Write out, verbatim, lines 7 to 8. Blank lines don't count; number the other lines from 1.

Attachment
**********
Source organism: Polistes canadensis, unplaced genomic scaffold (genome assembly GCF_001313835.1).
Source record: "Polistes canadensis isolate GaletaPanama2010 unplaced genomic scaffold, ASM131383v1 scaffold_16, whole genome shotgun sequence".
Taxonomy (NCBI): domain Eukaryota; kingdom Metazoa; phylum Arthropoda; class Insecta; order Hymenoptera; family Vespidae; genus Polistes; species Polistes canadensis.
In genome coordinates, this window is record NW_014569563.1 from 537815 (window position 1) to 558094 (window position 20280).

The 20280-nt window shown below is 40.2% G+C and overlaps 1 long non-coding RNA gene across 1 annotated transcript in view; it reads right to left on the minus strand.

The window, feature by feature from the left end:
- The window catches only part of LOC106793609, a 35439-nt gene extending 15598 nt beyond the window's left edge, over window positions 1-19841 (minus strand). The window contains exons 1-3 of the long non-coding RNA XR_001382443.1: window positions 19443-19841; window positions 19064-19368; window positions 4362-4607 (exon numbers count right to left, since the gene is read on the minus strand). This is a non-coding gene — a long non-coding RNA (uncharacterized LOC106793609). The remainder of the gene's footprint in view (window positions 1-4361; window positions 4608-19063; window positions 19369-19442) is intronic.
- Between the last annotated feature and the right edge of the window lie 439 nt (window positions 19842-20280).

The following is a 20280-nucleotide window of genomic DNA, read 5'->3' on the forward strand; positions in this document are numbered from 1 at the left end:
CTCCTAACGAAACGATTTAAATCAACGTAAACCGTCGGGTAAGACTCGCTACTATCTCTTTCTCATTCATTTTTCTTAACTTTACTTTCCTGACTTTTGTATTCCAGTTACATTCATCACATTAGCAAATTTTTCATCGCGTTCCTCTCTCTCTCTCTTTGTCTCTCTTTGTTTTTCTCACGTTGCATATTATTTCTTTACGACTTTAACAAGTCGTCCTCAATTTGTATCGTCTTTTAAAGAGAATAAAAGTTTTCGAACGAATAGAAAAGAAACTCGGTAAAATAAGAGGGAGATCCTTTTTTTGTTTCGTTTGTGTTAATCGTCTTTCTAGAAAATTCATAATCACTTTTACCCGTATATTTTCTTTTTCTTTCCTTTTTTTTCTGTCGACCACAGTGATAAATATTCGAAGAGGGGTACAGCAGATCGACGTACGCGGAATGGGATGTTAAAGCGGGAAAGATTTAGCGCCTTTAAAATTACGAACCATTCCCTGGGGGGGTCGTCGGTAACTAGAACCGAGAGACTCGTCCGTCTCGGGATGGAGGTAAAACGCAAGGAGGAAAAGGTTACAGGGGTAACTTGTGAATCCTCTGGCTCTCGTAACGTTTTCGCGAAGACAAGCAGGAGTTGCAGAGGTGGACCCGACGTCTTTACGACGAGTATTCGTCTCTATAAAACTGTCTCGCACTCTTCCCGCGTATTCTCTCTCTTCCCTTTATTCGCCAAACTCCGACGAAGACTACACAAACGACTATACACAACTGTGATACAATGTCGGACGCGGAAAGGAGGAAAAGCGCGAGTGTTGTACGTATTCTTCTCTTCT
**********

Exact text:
- The window catches only part of LOC106793609, a 35439-nt gene extending 15598 nt beyond the window's left edge, over window positions 1-19841 (minus strand). The window contains exons 1-3 of the long non-coding RNA XR_001382443.1: window positions 19443-19841; window positions 19064-19368; window positions 4362-4607 (exon numbers count right to left, since the gene is read on the minus strand). This is a non-coding gene — a long non-coding RNA (uncharacterized LOC106793609). The remainder of the gene's footprint in view (window positions 1-4361; window positions 4608-19063; window positions 19369-19442) is intronic.
- Between the last annotated feature and the right edge of the window lie 439 nt (window positions 19842-20280).